Revitalizing Batali Hill – urban resilience through symbiosis

When extreme urban growth cripples and encroaches the environment around, responsible strategic planning can help to revitalize the community and nature together to achieve resilience and sustainability.
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Designer(s) : Md Raquibul Hassan Bhuiyan

University : Bangladesh University of Engineering and Technology

Tutor(s) : Patrick D' Rozario, Tahajibul Hossain

A city breathes through its green. The compromises that the authority does for the scarcity of land and accommodating over-population damage the natural landscape, as to them, they are considered redundant. Such is the scenario of Batali Hill, one of the richest natural landscapes of the port city of Chittagong.

The climate migrants reach the city in search of work. Here they are promised minimal living conditions at high prices in exchange for their labour in cutting hills. Now, the population is bordering on a hundred thousand with severe fatal cases of landslides every year. Severe growth of crime and uninhabitable living conditions have cut the place off the rest of the urban fabric. Here, human lives are just pawns in the devious cycle of unplanned development, who, have nowhere to go but here. Unless they work for nature rather than against it, this cycle cannot break.

To lead the community toward a resilient urban life, interventions along two core spines are proposed by creating a cultural corridor and a sustainable community, connected with the city by a vehicular and pedestrian network. A combination of bottom-up and top-down approaches will focus on existing road and housing networks, reconnecting them to create a new functional network and in some cases repositioning the existing fabric as little as possible.

The macro strategies taken are zoning and road network, and the micro-interventions include community upgrading. The pedestrian network holds together interaction between the zones so that the area can stay connected with the city.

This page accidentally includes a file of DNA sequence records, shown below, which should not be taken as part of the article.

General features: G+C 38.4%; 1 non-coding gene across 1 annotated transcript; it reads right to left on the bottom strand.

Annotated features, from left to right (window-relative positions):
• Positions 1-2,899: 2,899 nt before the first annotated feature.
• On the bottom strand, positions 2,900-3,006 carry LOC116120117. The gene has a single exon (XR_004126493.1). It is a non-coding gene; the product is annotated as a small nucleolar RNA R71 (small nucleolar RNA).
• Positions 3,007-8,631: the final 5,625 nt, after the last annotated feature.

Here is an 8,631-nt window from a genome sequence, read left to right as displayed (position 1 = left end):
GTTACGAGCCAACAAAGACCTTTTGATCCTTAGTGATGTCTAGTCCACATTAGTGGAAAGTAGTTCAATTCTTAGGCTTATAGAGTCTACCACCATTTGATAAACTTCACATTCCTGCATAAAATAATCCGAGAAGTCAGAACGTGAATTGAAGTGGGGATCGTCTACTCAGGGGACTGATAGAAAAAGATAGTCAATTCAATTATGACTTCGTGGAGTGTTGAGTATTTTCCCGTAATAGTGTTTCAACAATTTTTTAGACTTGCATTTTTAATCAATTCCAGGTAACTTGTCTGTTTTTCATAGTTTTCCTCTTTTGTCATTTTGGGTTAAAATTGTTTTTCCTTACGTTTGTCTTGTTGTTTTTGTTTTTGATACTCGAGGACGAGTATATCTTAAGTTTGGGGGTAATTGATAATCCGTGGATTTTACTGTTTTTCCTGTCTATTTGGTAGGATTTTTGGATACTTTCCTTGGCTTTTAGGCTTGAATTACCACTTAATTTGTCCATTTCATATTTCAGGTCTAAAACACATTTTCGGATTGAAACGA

In the three phases of intervention, the main road and economic artery are kept the same so that the daily economy can sustain simultaneously as the strategies are realized in various areas. This will protect the previous bustling street life of the community while in the background, it changes towards a better future.

The ecological protection zoning focuses on the revival of the hill ecology, the valley water retention area will act as an effective buffer between the community growth and previously encroached hills, preventing future encroachment. Both the community and the ecological revival of the encroached hill depend on the stored water. The water retention area can protect the lower city from flash floods creating a freshwater source for the community.

The cultural corridor utilizes the height gap between the city and the community. Removing the encroached structures which were at high risk of landslide, an outer pedestrian network together with a cultural centre and an Amphitheatre invite the people into the inner ring of the community. Both the cultural and recreation area can create economic opportunities for low-income families.

The hilltop observation decks on four hilltops provide tourism opportunities in the area. Each of the hilltops gives different views of the vibrant city and the Batali Hill community.

The community can sustain itself through the economic opportunities created by the whole area. They can foster their identity and hold festivals and weekly markets to showcase their handmade products, thus essentially creating a vibrant atmosphere that was previously limited. The houses can accommodate incremental growth, so people can utilize different spaces for healthy living. Urban farming near the natural hills can be a sustainable food and economic source. Slowly the stewardship toward nature will grow in the community. As time will pass, nature can revive and the inhabitants can thrive through symbiosis together.